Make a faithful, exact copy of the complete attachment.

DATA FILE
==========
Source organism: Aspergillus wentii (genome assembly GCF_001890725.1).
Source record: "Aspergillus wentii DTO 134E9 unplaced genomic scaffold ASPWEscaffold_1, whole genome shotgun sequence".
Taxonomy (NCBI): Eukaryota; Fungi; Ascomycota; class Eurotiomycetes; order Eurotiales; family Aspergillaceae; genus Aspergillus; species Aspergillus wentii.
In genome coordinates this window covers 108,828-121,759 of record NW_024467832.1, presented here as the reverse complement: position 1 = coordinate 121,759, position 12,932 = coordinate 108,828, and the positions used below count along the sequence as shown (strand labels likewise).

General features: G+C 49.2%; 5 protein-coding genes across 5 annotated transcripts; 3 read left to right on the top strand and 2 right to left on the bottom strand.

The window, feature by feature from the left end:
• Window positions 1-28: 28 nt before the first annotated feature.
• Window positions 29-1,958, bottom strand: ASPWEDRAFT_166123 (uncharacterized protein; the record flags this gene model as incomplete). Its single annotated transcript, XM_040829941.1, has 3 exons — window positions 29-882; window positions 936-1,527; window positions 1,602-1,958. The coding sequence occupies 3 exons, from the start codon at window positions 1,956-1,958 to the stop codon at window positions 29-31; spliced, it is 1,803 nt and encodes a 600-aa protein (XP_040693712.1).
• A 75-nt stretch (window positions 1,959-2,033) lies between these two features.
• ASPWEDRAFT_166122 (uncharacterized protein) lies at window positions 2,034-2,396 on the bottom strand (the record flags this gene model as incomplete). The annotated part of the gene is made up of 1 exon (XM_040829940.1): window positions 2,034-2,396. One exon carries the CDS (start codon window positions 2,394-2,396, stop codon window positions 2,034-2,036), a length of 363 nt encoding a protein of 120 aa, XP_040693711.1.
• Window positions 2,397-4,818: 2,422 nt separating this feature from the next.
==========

Source organism: Aspergillus wentii (genome assembly GCF_001890725.1).
Source record: "Aspergillus wentii DTO 134E9 unplaced genomic scaffold ASPWEscaffold_1, whole genome shotgun sequence".
Taxonomy (NCBI): Eukaryota; Fungi; Ascomycota; class Eurotiomycetes; order Eurotiales; family Aspergillaceae; genus Aspergillus; species Aspergillus wentii.
In genome coordinates this window covers 108,828-121,759 of record NW_024467832.1, presented here as the reverse complement: position 1 = coordinate 121,759, position 12,932 = coordinate 108,828, and the positions used below count along the sequence as shown (strand labels likewise).

General features: G+C 49.2%; 5 protein-coding genes across 5 annotated transcripts; 3 read left to right on the top strand and 2 right to left on the bottom strand.

The window, feature by feature from the left end:
• Window positions 1-28: 28 nt before the first annotated feature.
• Window positions 29-1,958, bottom strand: ASPWEDRAFT_166123 (uncharacterized protein; the record flags this gene model as incomplete). Its single annotated transcript, XM_040829941.1, has 3 exons — window positions 29-882; window positions 936-1,527; window positions 1,602-1,958. The coding sequence occupies 3 exons, from the start codon at window positions 1,956-1,958 to the stop codon at window positions 29-31; spliced, it is 1,803 nt and encodes a 600-aa protein (XP_040693712.1).
• A 75-nt stretch (window positions 1,959-2,033) lies between these two features.
• ASPWEDRAFT_166122 (uncharacterized protein) lies at window positions 2,034-2,396 on the bottom strand (the record flags this gene model as incomplete). The annotated part of the gene is made up of 1 exon (XM_040829940.1): window positions 2,034-2,396. One exon carries the CDS (start codon window positions 2,394-2,396, stop codon window positions 2,034-2,036), a length of 363 nt encoding a protein of 120 aa, XP_040693711.1.
• Window positions 2,397-4,818: 2,422 nt separating this feature from the next.